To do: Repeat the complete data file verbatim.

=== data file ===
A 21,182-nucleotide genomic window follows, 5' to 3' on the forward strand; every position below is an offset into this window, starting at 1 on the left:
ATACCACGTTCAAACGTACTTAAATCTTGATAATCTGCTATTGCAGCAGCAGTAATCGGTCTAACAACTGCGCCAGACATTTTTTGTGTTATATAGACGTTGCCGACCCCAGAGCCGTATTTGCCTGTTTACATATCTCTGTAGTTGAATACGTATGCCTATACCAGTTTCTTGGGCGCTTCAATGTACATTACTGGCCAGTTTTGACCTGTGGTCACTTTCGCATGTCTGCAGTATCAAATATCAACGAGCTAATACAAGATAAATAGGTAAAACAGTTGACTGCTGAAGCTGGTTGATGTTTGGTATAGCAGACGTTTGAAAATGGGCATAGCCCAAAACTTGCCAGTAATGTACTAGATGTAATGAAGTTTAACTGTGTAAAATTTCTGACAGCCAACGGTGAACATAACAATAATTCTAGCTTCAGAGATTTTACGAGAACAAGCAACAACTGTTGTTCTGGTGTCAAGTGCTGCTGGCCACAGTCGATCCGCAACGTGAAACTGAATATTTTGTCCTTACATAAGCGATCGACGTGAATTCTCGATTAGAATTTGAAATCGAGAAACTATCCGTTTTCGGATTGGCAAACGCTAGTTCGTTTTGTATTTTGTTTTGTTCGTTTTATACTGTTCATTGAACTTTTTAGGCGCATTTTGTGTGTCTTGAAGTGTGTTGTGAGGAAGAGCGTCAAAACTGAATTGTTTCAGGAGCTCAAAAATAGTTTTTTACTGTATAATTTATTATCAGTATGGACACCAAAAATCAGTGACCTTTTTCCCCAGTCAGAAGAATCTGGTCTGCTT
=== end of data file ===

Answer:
A 21,182-nucleotide genomic window follows, 5' to 3' on the forward strand; every position below is an offset into this window, starting at 1 on the left:
ATACCACGTTCAAACGTACTTAAATCTTGATAATCTGCTATTGCAGCAGCAGTAATCGGTCTAACAACTGCGCCAGACATTTTTTGTGTTATATAGACGTTGCCGACCCCAGAGCCGTATTTGCCTGTTTACATATCTCTGTAGTTGAATACGTATGCCTATACCAGTTTCTTGGGCGCTTCAATGTACATTACTGGCCAGTTTTGACCTGTGGTCACTTTCGCATGTCTGCAGTATCAAATATCAACGAGCTAATACAAGATAAATAGGTAAAACAGTTGACTGCTGAAGCTGGTTGATGTTTGGTATAGCAGACGTTTGAAAATGGGCATAGCCCAAAACTTGCCAGTAATGTACTAGATGTAATGAAGTTTAACTGTGTAAAATTTCTGACAGCCAACGGTGAACATAACAATAATTCTAGCTTCAGAGATTTTACGAGAACAAGCAACAACTGTTGTTCTGGTGTCAAGTGCTGCTGGCCACAGTCGATCCGCAACGTGAAACTGAATATTTTGTCCTTACATAAGCGATCGACGTGAATTCTCGATTAGAATTTGAAATCGAGAAACTATCCGTTTTCGGATTGGCAAACGCTAGTTCGTTTTGTATTTTGTTTTGTTCGTTTTATACTGTTCATTGAACTTTTTAGGCGCATTTTGTGTGTCTTGAAGTGTGTTGTGAGGAAGAGCGTCAAAACTGAATTGTTTCAGGAGCTCAAAAATAGTTTTTTACTGTATAATTTATTATCAGTATGGACACCAAAAATCAGTGACCTTTTTCCCCAGTCAGAAGAATCTGGTCTGCTT